The Student News Site of Sonoma State University

Sonoma State Star

The Student News Site of Sonoma State University

Sonoma State Star

The Student News Site of Sonoma State University

Sonoma State Star

    Feeling poisoned by nature? You’re not alone

    “It’s not COVID, it’s just allergies,” can be heard all over Sonoma County as many people feel their allergies are worsening. 

    Every year, people catch themselves complaining that the current allergy season is progressively worse than the previous year’s. 

    Emma Molloy, a 24-year-old Communications and Media Studies major said about this year’s allergy season, “This winter they started earlier. I’ve also been having weird nose, ear and throat stuff for months but the doctor says everything looks normal so I think it’s just allergies.”

    The Bay Area is notorious for having high rates of allergy sufferers and Sonoma county, specifically, is covered in many native plant species that produce high levels of pollen so it’s no surprise people are suffering from sneezing and watery eyes as Spring begins.

    Stanford University School of Medicine conducted an 18-year study that discovered climate change has lengthened the allergy season by about eight to nine weeks. This isn’t because there’s more pollen in the air but rather increased temperatures from climate change are leading to plants and mold having an extended growing season which results in pollen and mold spores being airborne for longer. Longer exposure to pollen and mold spores leave people suffering from their seasonal allergies for longer, making them appear ‘worse’.  

    SSU immunology professor, Dr. Joseph Lin provided some insight into why people may be perceiving their allergies as worse. 

    “Climate change is one of the hypothesis people have been focusing on because it’s been making our allergy season start earlier because trees are coming into bloom earlier and making more pollen earlier. The biological behaviors of pollen producing plants has been changing and that would be one of the explanations why people are suffering from allergies at an earlier point,” Lin said. 

    Lin went on to explain that something being ‘worse’ is all about perception. It’s easy to perceive an allergy season as worse without taking into consideration the other factors that could be contributing to a person suffering from their seasonal allergies more than they would consider normal. 

    For example, someone who never had allergies when they were younger but have been experiencing hay fever in recent years might assume the allergy season alone is ‘worse’, when in reality, that individual is leading a different lifestyle. For instance, they may be doing more gardening, walking, or hiking than they did during previous allergy seasons which would guarantee more severe allergies or the experiencing of seasonal allergies for the first time.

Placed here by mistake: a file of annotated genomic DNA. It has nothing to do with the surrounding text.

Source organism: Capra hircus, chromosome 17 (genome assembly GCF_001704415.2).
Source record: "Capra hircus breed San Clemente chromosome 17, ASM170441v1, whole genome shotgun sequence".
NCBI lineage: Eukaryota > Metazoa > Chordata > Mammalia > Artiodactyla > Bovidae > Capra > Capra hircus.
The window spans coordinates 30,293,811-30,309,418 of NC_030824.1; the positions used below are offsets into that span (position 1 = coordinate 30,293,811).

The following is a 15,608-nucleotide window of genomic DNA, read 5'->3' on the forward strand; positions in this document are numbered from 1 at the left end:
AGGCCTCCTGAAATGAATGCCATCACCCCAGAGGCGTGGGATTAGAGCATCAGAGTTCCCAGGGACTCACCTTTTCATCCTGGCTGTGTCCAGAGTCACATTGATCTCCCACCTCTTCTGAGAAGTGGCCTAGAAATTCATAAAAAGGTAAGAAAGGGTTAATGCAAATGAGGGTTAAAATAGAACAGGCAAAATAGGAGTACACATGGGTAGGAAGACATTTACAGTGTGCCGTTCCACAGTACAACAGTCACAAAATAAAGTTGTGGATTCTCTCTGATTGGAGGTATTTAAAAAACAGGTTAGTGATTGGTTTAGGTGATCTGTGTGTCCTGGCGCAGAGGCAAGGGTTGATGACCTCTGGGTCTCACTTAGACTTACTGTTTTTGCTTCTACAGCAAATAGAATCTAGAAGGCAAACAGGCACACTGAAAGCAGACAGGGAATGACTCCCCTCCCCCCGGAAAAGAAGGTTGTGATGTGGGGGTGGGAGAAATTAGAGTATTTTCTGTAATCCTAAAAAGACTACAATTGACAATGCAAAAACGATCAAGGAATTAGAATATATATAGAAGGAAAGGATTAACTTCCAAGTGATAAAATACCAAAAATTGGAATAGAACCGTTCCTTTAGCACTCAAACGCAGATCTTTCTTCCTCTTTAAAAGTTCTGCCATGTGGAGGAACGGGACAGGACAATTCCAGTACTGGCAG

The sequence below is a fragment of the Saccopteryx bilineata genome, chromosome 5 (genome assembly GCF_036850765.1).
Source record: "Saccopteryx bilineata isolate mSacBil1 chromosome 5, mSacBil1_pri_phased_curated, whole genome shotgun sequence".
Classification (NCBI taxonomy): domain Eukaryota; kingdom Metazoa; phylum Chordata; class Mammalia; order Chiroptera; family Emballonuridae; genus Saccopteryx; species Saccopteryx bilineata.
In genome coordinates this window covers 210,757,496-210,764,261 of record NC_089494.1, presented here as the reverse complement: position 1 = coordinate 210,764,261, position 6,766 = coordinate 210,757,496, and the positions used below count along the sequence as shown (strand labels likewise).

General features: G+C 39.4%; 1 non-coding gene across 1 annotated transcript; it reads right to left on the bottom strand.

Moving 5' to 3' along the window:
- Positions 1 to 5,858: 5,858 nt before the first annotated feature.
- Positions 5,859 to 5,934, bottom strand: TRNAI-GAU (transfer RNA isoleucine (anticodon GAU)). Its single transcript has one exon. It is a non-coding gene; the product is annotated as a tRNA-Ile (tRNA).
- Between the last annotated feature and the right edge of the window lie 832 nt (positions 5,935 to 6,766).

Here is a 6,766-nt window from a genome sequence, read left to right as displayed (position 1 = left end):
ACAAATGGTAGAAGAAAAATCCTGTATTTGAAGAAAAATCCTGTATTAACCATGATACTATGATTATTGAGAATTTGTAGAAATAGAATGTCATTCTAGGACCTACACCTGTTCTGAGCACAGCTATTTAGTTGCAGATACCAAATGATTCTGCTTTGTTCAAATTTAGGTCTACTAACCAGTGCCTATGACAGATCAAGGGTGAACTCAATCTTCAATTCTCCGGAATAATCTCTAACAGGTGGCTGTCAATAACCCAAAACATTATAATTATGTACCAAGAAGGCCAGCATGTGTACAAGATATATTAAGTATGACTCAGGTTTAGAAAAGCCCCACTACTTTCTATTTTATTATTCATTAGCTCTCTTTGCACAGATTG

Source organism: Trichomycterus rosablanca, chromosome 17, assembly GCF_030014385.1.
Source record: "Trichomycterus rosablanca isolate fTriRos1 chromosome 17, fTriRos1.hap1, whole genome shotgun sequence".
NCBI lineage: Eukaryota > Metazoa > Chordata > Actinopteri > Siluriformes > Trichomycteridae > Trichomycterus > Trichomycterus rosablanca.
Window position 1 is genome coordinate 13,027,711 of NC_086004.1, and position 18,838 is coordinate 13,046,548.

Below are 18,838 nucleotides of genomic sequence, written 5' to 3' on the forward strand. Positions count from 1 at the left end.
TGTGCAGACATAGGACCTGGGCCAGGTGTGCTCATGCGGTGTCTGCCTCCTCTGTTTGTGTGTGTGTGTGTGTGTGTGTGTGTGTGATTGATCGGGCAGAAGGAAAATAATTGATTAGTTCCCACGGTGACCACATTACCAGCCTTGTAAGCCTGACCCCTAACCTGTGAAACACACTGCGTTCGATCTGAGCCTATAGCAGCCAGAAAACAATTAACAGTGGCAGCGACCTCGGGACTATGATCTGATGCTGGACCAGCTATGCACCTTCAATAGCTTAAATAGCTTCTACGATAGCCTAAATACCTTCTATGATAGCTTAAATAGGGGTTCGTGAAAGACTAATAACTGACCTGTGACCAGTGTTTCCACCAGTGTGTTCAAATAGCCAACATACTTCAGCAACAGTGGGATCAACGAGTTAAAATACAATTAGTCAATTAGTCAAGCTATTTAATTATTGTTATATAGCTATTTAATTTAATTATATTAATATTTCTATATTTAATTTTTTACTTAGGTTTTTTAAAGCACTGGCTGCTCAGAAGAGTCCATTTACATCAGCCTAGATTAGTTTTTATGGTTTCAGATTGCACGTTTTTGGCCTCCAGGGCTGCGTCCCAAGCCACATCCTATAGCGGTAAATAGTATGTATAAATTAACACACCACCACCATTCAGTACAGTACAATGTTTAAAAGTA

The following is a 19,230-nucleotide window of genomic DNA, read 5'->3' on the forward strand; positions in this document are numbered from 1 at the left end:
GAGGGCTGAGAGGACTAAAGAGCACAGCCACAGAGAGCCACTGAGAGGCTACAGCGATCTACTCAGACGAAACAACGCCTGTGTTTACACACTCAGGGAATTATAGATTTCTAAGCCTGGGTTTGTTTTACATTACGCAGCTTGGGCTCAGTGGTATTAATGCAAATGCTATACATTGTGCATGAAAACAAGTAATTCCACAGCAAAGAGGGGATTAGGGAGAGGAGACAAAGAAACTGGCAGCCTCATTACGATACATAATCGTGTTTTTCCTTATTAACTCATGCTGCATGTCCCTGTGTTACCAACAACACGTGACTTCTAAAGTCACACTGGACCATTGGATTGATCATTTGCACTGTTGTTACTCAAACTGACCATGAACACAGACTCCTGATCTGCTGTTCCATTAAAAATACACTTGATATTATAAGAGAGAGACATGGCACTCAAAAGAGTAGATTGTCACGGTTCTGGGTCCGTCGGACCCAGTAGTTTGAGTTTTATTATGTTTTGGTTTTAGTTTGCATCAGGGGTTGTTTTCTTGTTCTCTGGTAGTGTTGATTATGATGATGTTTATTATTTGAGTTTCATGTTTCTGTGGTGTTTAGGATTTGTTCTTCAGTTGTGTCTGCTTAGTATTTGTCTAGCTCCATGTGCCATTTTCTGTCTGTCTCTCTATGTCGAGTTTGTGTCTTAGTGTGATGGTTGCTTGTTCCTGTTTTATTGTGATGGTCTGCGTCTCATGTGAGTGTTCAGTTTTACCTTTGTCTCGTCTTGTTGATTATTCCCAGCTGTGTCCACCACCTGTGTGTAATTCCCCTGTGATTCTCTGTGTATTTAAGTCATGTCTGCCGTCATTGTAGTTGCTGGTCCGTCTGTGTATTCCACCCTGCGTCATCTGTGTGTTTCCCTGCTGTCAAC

Lin explained that one of the biggest contributors to suddenly worsening allergies is relocation. It’s easy to forget that moving exposes you to many varieties of new local flora that your immune system isn’t familiar with. This will guarantee a spike in seasonal allergies for at least a few seasons until your immune system becomes better acquainted with the new region’s pollen and mold spores. 

    It also takes time for our bodies to develop a response to sensitivities which is why it can take time for people’s allergies to get worse after moving to a new area.

    Lin also explained there have been multiple studies that show that children who grow up surrounded by pets have decreased chances of coming down with allergies later in life. 

    “Early exposure can shape your later development of allergies,” Lin said. 

    Lin then brought up the hygiene hypothesis, which suggests that individuals who grow up in too clean of an environment aren’t training their immune system so it starts over reacting to things that would otherwise be benign. 

    “If you start looking at lesser developed countries where sanitation and hygiene standards are very different than those of developed countries, these countries have very few issues with allergies. That lends evidence to the idea that by living in too clean of an environment, we’re then doing a disservice. Our immune system doesn’t get challenged appropriately,” Lin said. 

    For people who are sufferers of seasonal allergies, Lin suggested they should limit their exposure to decrease the allergen load. Wearing a mask outdoors and keeping your windows closed helps. 

    Heidi Herrmann is an SSU agricultural instructor and in charge of the native plant garden on campus. She too, carries a tissue in her pocket at this time of the year. Being a sufferer of seasonal allergies herself, Herrmann had some insight for anyone else sniffling this Spring.

    “Taxed and maxed-out immune systems provide a small buffer to tolerate allergens in our environment.  Keeping a body at a high response level is exhausting – be mindful of  your sleep, stress levels, drinking enough water, breathing deep breaths, healthy communication, exercising, etc,” Herrmann said. “The quality of food you are ingesting also plays a big role in your immune response- processed foods take work to digest, reduce your white flour/pasta intake, reduce your acid food intake (sugar and alcohol), and selecting organically grown ingredients all help.”

    COURTESY// Lukasz Szmigiel on Unsplash

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